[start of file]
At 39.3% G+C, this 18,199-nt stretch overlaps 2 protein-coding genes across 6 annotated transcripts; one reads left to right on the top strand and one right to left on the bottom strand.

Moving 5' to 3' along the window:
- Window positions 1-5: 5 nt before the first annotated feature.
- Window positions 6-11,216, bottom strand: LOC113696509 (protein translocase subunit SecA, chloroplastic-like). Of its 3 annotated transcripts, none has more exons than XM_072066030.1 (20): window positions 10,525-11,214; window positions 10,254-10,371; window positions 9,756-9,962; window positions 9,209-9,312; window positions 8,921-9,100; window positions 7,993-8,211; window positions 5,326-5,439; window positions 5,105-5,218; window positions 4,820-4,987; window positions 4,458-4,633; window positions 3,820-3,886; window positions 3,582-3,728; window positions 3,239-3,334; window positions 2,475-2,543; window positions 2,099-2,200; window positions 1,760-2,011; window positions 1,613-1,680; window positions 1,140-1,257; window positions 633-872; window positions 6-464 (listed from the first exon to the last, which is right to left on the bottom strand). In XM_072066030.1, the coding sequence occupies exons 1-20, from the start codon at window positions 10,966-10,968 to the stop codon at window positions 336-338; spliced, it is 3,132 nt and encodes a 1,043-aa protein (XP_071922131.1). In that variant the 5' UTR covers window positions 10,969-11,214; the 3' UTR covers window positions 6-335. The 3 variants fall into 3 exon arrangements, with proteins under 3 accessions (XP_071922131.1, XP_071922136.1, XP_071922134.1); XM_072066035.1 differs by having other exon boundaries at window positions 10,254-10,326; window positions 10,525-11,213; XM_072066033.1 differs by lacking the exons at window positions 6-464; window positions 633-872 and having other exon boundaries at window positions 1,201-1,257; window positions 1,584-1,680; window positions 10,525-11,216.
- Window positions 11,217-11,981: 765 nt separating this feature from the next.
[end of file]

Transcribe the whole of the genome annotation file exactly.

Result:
At 39.3% G+C, this 18,199-nt stretch overlaps 2 protein-coding genes across 6 annotated transcripts; one reads left to right on the top strand and one right to left on the bottom strand.

Moving 5' to 3' along the window:
- Window positions 1-5: 5 nt before the first annotated feature.
- Window positions 6-11,216, bottom strand: LOC113696509 (protein translocase subunit SecA, chloroplastic-like). Of its 3 annotated transcripts, none has more exons than XM_072066030.1 (20): window positions 10,525-11,214; window positions 10,254-10,371; window positions 9,756-9,962; window positions 9,209-9,312; window positions 8,921-9,100; window positions 7,993-8,211; window positions 5,326-5,439; window positions 5,105-5,218; window positions 4,820-4,987; window positions 4,458-4,633; window positions 3,820-3,886; window positions 3,582-3,728; window positions 3,239-3,334; window positions 2,475-2,543; window positions 2,099-2,200; window positions 1,760-2,011; window positions 1,613-1,680; window positions 1,140-1,257; window positions 633-872; window positions 6-464 (listed from the first exon to the last, which is right to left on the bottom strand). In XM_072066030.1, the coding sequence occupies exons 1-20, from the start codon at window positions 10,966-10,968 to the stop codon at window positions 336-338; spliced, it is 3,132 nt and encodes a 1,043-aa protein (XP_071922131.1). In that variant the 5' UTR covers window positions 10,969-11,214; the 3' UTR covers window positions 6-335. The 3 variants fall into 3 exon arrangements, with proteins under 3 accessions (XP_071922131.1, XP_071922136.1, XP_071922134.1); XM_072066035.1 differs by having other exon boundaries at window positions 10,254-10,326; window positions 10,525-11,213; XM_072066033.1 differs by lacking the exons at window positions 6-464; window positions 633-872 and having other exon boundaries at window positions 1,201-1,257; window positions 1,584-1,680; window positions 10,525-11,216.
- Window positions 11,217-11,981: 765 nt separating this feature from the next.